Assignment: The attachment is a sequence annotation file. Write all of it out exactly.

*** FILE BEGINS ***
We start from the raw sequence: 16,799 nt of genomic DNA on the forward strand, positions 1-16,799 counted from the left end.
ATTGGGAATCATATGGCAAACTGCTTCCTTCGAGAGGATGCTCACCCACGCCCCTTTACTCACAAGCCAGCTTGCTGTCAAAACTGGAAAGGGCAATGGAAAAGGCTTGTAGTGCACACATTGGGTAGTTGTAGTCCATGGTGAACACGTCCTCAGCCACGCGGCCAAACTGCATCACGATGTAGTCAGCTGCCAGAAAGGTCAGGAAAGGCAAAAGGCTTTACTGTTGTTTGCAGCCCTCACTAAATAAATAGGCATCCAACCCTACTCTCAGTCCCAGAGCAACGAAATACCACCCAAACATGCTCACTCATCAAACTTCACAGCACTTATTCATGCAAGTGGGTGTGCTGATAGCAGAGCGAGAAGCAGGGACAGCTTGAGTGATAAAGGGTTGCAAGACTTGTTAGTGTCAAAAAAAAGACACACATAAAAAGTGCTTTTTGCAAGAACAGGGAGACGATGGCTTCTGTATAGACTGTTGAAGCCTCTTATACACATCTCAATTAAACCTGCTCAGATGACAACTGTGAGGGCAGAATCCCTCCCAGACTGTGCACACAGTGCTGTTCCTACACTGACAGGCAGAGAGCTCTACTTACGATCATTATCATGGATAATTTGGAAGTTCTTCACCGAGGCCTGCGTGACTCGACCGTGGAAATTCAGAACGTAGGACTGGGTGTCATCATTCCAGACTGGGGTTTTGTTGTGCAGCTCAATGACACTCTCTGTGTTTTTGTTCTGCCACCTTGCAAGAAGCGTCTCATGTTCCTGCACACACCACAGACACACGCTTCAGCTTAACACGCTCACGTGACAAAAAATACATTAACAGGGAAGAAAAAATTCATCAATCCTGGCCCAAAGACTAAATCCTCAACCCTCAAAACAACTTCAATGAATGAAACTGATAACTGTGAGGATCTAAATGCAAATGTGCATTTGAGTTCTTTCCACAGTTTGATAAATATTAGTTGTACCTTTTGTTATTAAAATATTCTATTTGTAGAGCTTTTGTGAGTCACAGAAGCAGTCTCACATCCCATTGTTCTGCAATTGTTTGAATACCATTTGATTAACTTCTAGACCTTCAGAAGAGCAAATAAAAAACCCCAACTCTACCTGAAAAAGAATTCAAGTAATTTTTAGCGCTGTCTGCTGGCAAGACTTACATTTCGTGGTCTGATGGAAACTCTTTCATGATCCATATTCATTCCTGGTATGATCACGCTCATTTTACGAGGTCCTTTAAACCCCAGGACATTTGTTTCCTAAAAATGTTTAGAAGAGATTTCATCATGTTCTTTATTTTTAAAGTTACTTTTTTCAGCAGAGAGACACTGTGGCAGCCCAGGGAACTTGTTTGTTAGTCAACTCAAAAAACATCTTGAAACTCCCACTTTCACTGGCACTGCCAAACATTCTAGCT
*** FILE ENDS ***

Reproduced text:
We start from the raw sequence: 16,799 nt of genomic DNA on the forward strand, positions 1-16,799 counted from the left end.
ATTGGGAATCATATGGCAAACTGCTTCCTTCGAGAGGATGCTCACCCACGCCCCTTTACTCACAAGCCAGCTTGCTGTCAAAACTGGAAAGGGCAATGGAAAAGGCTTGTAGTGCACACATTGGGTAGTTGTAGTCCATGGTGAACACGTCCTCAGCCACGCGGCCAAACTGCATCACGATGTAGTCAGCTGCCAGAAAGGTCAGGAAAGGCAAAAGGCTTTACTGTTGTTTGCAGCCCTCACTAAATAAATAGGCATCCAACCCTACTCTCAGTCCCAGAGCAACGAAATACCACCCAAACATGCTCACTCATCAAACTTCACAGCACTTATTCATGCAAGTGGGTGTGCTGATAGCAGAGCGAGAAGCAGGGACAGCTTGAGTGATAAAGGGTTGCAAGACTTGTTAGTGTCAAAAAAAAGACACACATAAAAAGTGCTTTTTGCAAGAACAGGGAGACGATGGCTTCTGTATAGACTGTTGAAGCCTCTTATACACATCTCAATTAAACCTGCTCAGATGACAACTGTGAGGGCAGAATCCCTCCCAGACTGTGCACACAGTGCTGTTCCTACACTGACAGGCAGAGAGCTCTACTTACGATCATTATCATGGATAATTTGGAAGTTCTTCACCGAGGCCTGCGTGACTCGACCGTGGAAATTCAGAACGTAGGACTGGGTGTCATCATTCCAGACTGGGGTTTTGTTGTGCAGCTCAATGACACTCTCTGTGTTTTTGTTCTGCCACCTTGCAAGAAGCGTCTCATGTTCCTGCACACACCACAGACACACGCTTCAGCTTAACACGCTCACGTGACAAAAAATACATTAACAGGGAAGAAAAAATTCATCAATCCTGGCCCAAAGACTAAATCCTCAACCCTCAAAACAACTTCAATGAATGAAACTGATAACTGTGAGGATCTAAATGCAAATGTGCATTTGAGTTCTTTCCACAGTTTGATAAATATTAGTTGTACCTTTTGTTATTAAAATATTCTATTTGTAGAGCTTTTGTGAGTCACAGAAGCAGTCTCACATCCCATTGTTCTGCAATTGTTTGAATACCATTTGATTAACTTCTAGACCTTCAGAAGAGCAAATAAAAAACCCCAACTCTACCTGAAAAAGAATTCAAGTAATTTTTAGCGCTGTCTGCTGGCAAGACTTACATTTCGTGGTCTGATGGAAACTCTTTCATGATCCATATTCATTCCTGGTATGATCACGCTCATTTTACGAGGTCCTTTAAACCCCAGGACATTTGTTTCCTAAAAATGTTTAGAAGAGATTTCATCATGTTCTTTATTTTTAAAGTTACTTTTTTCAGCAGAGAGACACTGTGGCAGCCCAGGGAACTTGTTTGTTAGTCAACTCAAAAAACATCTTGAAACTCCCACTTTCACTGGCACTGCCAAACATTCTAGCT